The Sentencing Council is consulting on revised sentencing guidelines (external link, opens in a new tab) for seven assault offences, including common assault and attempted murder, and a new guideline for assault on emergency workers.
The Council is proposing changes to the way in which the seriousness of assault offences is assessed. The revised draft guidelines introduce, where possible, more specific culpability and harm factors as well as a greater number of offence categories and sentence starting points and ranges.
The draft guidelines, which apply to adult offenders, propose:
- a new high-culpability factor in common assault offences of “Intention to cause fear of serious harm, including disease transmission”, and inclusion of “spitting or coughing” as an aggravating factor;
- the introduction of a greater number of seriousness categories and sentence starting points in guidelines for sentencing ABH and GBH to provide sentencers with more specific factors to help assess seriousness and ensure appropriate sentences that accurately reflect culpability and harm; and
- revised guidance for attempted murder to reflect changes to legislation in respect of sentences for murder where weapons are taken to the scene, and to bring the guideline into line with the Council’s stepped model.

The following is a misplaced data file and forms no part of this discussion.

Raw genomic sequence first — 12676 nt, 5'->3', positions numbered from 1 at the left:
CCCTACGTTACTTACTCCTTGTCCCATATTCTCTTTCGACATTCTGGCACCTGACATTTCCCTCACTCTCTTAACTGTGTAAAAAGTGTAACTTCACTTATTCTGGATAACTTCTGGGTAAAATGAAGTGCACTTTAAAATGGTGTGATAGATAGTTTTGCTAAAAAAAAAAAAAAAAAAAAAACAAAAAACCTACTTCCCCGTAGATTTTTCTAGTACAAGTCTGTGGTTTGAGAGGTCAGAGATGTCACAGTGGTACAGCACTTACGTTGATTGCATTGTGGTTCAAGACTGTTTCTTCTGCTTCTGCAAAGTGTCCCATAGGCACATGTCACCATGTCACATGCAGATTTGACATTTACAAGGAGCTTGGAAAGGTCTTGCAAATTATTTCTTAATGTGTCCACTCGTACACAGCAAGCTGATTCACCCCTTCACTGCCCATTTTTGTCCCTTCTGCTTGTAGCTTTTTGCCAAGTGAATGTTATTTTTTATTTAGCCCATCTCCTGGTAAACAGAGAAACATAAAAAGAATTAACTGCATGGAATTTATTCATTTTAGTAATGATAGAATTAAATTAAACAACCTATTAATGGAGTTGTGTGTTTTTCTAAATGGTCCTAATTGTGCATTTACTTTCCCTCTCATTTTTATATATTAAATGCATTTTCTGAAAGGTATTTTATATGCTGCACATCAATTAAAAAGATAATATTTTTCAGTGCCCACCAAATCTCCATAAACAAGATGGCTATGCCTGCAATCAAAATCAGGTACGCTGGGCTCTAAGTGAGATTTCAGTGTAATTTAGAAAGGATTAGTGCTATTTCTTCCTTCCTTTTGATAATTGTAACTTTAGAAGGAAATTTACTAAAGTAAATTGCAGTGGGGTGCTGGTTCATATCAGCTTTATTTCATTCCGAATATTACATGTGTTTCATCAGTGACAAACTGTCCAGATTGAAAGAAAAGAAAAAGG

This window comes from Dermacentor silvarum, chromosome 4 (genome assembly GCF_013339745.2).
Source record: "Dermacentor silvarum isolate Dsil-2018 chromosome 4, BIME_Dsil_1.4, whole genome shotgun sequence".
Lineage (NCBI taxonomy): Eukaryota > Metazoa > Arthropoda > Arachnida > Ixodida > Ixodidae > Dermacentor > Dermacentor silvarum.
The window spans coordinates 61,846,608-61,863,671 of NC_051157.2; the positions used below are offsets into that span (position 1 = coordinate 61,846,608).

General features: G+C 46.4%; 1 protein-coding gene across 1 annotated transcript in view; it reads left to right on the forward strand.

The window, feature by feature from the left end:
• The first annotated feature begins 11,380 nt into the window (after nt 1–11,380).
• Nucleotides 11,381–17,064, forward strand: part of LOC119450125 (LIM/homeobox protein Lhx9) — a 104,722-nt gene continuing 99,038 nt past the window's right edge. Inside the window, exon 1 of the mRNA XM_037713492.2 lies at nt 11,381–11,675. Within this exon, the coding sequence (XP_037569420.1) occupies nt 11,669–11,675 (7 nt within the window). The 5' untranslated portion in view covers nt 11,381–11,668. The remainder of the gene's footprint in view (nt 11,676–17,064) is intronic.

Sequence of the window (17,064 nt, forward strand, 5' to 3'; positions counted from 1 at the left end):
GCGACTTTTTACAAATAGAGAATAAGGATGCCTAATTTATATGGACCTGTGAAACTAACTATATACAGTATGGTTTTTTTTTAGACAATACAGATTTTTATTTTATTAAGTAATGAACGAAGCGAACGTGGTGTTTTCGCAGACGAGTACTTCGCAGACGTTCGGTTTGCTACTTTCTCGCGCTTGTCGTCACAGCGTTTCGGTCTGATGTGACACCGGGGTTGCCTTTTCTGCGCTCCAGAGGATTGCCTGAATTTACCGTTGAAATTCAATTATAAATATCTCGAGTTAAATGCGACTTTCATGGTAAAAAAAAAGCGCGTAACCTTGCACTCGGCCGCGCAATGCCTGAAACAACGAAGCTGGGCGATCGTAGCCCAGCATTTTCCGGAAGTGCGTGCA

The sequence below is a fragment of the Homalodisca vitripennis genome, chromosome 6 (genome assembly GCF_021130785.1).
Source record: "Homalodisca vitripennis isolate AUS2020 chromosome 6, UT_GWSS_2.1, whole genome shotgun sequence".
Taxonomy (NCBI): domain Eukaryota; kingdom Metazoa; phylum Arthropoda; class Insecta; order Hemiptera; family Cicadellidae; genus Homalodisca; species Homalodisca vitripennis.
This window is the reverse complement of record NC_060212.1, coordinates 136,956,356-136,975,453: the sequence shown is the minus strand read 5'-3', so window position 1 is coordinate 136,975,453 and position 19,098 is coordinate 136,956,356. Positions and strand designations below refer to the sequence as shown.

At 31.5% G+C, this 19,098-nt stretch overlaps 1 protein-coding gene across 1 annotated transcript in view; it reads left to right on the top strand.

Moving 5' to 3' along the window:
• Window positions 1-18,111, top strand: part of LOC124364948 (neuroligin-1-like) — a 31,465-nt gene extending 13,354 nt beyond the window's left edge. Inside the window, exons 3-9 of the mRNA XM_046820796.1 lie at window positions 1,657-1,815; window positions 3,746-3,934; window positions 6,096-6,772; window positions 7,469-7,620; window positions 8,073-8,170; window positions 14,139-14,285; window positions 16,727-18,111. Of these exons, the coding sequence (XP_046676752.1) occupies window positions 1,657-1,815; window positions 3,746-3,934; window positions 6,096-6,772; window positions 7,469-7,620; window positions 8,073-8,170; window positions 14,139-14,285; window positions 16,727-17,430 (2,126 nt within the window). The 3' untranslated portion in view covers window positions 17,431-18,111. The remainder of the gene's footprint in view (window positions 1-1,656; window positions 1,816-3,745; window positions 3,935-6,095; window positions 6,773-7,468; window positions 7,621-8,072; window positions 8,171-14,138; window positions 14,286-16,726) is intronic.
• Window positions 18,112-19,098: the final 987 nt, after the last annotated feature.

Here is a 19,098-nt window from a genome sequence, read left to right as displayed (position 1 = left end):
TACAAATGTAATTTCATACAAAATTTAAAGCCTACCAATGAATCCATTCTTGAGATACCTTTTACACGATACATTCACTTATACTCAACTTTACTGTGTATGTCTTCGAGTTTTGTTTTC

The Council is also proposing specific guidance for sentencing assaults against emergency workers, to reflect the Assaults on Emergency Workers (Offences) Act 2018, which introduced a higher statutory maximum sentence of 12 months for these offences.
The proposed new guideline reflects the intention of the legislation: all but one offence category provides for a custodial sentence to be imposed and half the categories include custodial starting points.
In response to the current circumstances, the Council has issued interim guidance to assist the courts in sentencing common assault offences in the context of the Covid-19 pandemic. The interim guidance clarifies that, when sentencing common assault offences involving threats or activity relating to transmission of Covid-19, courts should treat this as an aggravating feature of the offence.
The consultation, which is open until 15 September 2020 (external link, opens in a new tab), has been extended beyond the usual three months in recognition of the changes to many consultees’ working circumstances. Following consultation, definitive guidelines are expected to come into force in 2021